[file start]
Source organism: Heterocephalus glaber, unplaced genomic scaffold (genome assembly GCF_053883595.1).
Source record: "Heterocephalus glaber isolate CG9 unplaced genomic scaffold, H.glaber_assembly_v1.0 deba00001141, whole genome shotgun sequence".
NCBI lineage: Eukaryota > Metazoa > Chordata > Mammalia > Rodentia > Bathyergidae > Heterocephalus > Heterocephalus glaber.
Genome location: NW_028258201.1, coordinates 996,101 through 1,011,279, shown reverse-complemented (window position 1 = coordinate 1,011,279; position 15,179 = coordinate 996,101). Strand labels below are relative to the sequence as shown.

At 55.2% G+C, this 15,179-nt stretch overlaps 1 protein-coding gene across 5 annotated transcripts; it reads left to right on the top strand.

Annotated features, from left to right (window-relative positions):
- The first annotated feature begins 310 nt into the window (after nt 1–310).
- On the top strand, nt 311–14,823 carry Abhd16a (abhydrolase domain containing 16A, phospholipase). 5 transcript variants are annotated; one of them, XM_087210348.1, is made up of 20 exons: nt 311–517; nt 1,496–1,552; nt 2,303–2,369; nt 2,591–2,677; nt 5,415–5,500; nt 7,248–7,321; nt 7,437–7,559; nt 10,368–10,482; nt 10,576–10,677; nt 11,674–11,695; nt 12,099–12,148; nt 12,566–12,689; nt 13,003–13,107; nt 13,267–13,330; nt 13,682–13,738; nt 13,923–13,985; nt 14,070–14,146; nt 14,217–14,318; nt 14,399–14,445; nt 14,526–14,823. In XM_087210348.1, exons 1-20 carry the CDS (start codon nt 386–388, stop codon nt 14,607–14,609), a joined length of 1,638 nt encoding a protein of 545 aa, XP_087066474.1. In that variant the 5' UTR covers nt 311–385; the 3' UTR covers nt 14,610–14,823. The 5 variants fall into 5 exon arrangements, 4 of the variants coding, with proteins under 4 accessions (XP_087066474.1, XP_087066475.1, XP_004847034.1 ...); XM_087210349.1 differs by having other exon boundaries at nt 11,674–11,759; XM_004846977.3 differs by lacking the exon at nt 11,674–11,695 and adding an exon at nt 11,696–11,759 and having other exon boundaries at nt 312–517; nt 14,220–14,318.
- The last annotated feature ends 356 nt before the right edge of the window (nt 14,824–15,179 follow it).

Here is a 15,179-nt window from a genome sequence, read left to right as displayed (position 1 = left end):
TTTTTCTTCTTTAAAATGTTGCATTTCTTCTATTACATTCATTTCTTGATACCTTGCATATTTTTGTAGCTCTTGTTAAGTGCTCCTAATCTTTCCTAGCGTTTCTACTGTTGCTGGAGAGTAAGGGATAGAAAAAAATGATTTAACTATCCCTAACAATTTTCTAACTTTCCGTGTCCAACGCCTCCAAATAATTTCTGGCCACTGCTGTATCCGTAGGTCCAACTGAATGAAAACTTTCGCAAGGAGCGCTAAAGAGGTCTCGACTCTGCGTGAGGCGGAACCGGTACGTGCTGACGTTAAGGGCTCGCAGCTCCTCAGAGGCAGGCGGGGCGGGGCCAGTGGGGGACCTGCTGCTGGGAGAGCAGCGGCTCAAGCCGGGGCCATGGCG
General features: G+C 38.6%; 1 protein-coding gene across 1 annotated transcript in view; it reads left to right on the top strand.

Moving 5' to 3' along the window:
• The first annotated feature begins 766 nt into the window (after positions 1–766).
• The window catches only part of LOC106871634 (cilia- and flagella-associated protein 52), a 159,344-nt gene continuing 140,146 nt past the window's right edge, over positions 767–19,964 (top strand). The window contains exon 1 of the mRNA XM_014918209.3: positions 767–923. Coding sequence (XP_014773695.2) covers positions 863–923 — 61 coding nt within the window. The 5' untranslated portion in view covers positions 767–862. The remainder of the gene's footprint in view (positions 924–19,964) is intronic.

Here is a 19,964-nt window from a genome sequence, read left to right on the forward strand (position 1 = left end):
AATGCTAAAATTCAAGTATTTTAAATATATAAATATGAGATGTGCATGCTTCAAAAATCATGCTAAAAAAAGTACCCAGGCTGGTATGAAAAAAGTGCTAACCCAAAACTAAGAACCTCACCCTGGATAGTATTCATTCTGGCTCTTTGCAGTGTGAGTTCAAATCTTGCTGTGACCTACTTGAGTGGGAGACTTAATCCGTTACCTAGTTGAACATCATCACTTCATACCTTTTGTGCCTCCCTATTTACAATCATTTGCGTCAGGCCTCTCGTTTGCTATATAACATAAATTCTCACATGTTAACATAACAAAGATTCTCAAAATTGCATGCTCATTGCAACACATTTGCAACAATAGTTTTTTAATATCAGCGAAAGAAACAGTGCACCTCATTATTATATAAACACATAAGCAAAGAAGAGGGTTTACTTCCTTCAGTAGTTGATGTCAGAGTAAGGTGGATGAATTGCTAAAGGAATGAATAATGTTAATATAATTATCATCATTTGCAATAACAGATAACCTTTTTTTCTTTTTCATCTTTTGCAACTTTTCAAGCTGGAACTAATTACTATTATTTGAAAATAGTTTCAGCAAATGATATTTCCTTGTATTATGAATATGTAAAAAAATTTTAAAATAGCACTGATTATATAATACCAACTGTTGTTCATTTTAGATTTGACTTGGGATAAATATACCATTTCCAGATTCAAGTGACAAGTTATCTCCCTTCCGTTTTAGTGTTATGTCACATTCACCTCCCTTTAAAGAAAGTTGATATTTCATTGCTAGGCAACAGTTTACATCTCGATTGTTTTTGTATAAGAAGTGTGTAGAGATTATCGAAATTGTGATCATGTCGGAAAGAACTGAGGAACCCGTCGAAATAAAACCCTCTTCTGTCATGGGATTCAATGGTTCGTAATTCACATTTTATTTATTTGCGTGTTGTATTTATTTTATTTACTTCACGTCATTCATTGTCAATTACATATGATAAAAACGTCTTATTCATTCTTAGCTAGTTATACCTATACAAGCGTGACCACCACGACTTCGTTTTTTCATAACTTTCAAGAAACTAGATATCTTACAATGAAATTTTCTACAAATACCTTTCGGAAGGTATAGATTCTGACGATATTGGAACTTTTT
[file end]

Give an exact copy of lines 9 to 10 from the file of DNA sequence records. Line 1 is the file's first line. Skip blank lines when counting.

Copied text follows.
- The last annotated feature ends 356 nt before the right edge of the window (nt 14,824–15,179 follow it).

Here is a 15,179-nt window from a genome sequence, read left to right as displayed (position 1 = left end):